If you heard that a cop shot an unarmed black teenager and decided that was right, you can buy a billboard to taunt a whole town. But if you heard a cop in your town shot an unarmed black teenager and decided that was wrong, your governor will declare a state of emergency on the off chance you get mad later.

Nothing excuses the use of force, though, or resistance to force. I again quote the FBI bulletin:

“The FBI assesses those infiltrating and exploiting otherwise legitimate public demonstrations with the intent to incite and engage in violence could be armed with bladed weapons or firearms, equipped with tactical gear/gas masks, or bulletproof vests to mitigate law enforcement measures.”

In the history of euphemism, has there ever been a phrase more inspiring than “bulletproof vests to mitigate law enforcement measures?” Ahead of possible protests in response to a possible grand jury decision, the FBI has warned police across America that shooting us might not be enough.

I recognize that these are the actions of only a few individuals. One of them is a governor, though, and another is our national domestic law enforcement agency. Police, the FBI and the State of Missouri have come together to shut down public protests that haven’t happened yet, and they’re doing it all in the name of civil rights. Of course you have the right to protest. This is America. But you have no right to put on that bulletproof vest.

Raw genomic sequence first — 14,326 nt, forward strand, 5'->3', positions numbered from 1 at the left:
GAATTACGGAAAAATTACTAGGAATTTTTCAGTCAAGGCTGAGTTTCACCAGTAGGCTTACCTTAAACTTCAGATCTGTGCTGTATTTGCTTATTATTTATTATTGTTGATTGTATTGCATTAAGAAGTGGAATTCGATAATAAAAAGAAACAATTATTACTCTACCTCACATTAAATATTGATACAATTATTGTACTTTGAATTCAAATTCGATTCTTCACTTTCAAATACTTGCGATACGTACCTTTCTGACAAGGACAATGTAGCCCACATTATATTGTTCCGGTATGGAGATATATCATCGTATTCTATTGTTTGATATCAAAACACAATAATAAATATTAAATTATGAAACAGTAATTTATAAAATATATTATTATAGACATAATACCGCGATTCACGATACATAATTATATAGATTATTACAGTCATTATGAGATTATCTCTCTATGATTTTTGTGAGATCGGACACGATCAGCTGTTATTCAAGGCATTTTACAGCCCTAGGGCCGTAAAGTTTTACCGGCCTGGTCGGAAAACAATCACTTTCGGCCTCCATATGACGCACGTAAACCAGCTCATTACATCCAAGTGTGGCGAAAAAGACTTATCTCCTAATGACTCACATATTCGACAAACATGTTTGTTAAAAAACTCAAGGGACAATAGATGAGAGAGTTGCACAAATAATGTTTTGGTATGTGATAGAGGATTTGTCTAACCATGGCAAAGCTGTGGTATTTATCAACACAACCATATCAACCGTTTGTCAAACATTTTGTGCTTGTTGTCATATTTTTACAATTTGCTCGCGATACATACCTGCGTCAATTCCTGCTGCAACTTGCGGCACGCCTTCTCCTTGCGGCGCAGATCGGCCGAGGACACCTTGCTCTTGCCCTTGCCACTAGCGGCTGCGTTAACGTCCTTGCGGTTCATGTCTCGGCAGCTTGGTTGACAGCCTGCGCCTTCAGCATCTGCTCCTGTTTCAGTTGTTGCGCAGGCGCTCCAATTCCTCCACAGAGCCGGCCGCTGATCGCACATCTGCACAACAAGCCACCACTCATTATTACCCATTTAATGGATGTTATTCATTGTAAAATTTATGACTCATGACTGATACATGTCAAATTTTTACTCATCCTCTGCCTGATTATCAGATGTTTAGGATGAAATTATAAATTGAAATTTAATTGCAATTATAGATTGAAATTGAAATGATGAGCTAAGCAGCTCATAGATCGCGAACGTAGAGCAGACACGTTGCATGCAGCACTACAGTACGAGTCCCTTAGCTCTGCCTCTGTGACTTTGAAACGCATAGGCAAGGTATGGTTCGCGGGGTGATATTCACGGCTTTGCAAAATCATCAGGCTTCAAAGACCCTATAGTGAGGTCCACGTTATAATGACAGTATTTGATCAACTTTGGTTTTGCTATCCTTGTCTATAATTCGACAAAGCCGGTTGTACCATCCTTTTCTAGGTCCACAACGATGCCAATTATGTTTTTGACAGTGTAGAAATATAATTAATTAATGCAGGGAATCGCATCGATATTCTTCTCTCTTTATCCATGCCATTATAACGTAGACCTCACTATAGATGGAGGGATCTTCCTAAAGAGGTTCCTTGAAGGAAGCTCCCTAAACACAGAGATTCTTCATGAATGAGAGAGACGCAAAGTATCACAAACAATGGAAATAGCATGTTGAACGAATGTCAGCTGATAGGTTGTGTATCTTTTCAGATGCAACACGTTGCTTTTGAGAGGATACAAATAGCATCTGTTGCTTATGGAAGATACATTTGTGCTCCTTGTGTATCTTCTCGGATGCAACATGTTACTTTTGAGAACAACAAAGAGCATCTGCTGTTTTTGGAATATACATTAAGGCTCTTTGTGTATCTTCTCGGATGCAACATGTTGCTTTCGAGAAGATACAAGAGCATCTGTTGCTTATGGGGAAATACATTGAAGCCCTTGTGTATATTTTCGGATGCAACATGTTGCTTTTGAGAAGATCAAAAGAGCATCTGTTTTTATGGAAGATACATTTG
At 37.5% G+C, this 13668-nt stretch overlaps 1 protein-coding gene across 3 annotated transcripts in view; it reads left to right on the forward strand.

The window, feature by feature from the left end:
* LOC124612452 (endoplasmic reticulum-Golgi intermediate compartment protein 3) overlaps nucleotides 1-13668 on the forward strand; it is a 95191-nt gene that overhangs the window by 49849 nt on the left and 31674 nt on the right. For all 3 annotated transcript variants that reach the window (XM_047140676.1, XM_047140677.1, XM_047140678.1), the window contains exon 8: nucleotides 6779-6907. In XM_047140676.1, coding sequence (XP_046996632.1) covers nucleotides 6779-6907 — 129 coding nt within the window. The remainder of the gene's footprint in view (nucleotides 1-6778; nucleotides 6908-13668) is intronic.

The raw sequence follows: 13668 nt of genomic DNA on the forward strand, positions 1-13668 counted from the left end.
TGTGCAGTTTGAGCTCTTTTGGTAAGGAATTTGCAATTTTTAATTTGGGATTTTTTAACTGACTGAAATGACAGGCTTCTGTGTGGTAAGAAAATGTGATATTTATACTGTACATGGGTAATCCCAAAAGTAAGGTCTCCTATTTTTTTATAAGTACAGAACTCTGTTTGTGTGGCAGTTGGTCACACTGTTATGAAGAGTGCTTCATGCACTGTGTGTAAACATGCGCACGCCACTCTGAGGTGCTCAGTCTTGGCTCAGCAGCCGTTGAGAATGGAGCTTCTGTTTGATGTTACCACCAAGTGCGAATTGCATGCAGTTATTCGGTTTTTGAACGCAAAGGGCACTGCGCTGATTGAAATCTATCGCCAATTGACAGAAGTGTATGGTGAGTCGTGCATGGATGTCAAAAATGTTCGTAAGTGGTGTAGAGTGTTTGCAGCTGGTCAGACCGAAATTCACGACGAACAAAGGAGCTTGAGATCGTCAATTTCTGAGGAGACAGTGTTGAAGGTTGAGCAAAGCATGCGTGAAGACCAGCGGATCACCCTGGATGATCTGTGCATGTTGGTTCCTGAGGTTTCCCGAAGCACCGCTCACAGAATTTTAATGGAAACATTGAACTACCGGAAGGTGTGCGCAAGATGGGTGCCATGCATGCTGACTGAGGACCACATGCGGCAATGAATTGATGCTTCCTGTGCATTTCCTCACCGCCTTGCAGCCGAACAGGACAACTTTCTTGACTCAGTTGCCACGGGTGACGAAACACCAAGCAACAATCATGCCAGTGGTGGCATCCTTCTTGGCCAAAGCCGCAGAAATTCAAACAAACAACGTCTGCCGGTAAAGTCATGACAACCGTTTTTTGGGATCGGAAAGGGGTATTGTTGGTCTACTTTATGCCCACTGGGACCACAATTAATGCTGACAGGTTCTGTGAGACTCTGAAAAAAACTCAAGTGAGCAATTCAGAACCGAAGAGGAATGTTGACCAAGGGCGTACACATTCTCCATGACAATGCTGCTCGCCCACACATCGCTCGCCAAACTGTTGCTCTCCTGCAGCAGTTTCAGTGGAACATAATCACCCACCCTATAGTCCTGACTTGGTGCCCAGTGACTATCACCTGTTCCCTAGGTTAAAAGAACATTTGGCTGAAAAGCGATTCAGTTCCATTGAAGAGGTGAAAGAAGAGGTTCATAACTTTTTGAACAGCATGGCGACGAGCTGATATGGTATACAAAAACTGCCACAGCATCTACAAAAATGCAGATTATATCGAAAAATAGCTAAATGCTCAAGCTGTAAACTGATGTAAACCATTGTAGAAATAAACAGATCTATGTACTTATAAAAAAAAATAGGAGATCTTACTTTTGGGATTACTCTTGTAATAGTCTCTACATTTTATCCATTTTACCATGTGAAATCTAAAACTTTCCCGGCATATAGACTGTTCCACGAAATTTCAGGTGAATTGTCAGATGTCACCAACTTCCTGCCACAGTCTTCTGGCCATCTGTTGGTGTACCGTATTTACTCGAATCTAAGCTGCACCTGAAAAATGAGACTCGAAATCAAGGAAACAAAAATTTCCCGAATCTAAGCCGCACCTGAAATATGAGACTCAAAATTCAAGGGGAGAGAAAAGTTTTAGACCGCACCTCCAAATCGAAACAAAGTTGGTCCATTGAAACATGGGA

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  1. I must be getting old because I just don’t see tyranny like I used to.

    Since I do not know what credible threats have been leveled at Ferguson police or related to the grand jury outcome, I have to evaluate the Governor’s declaration of emergency solely in terms of realpolitik. And it seems pretty obvious he’s taking the stick from local Ferguson police and passing it to more competent and less hated forces in a higher jurisdiction. Seems as likely an olive branch to communities of color as a strategic decision, to me on the outside.

    The police are inextricably linked to force. We call them “police forces” whether in passing or to emphasize their fascist nature. Everyone agrees. So can we stop acting surprised when they operate squarely in a force-based context? As a skilled writer once noted about the incongruous disdain for the IRS:

    “First of all, can we stop referring to the IRS as if it were not part of the federal government we all voted for and to whose laws we willingly submit? It’s not like we start stories with “a mugger defied the police department by punching an old lady.””

    In this piece you have noted with sarcasm that unified command over an area of protest is tactical rather than oriented toward ensuring civil rights. That would be like mocking the report filed about the old lady’s attack for including a description of the mugger.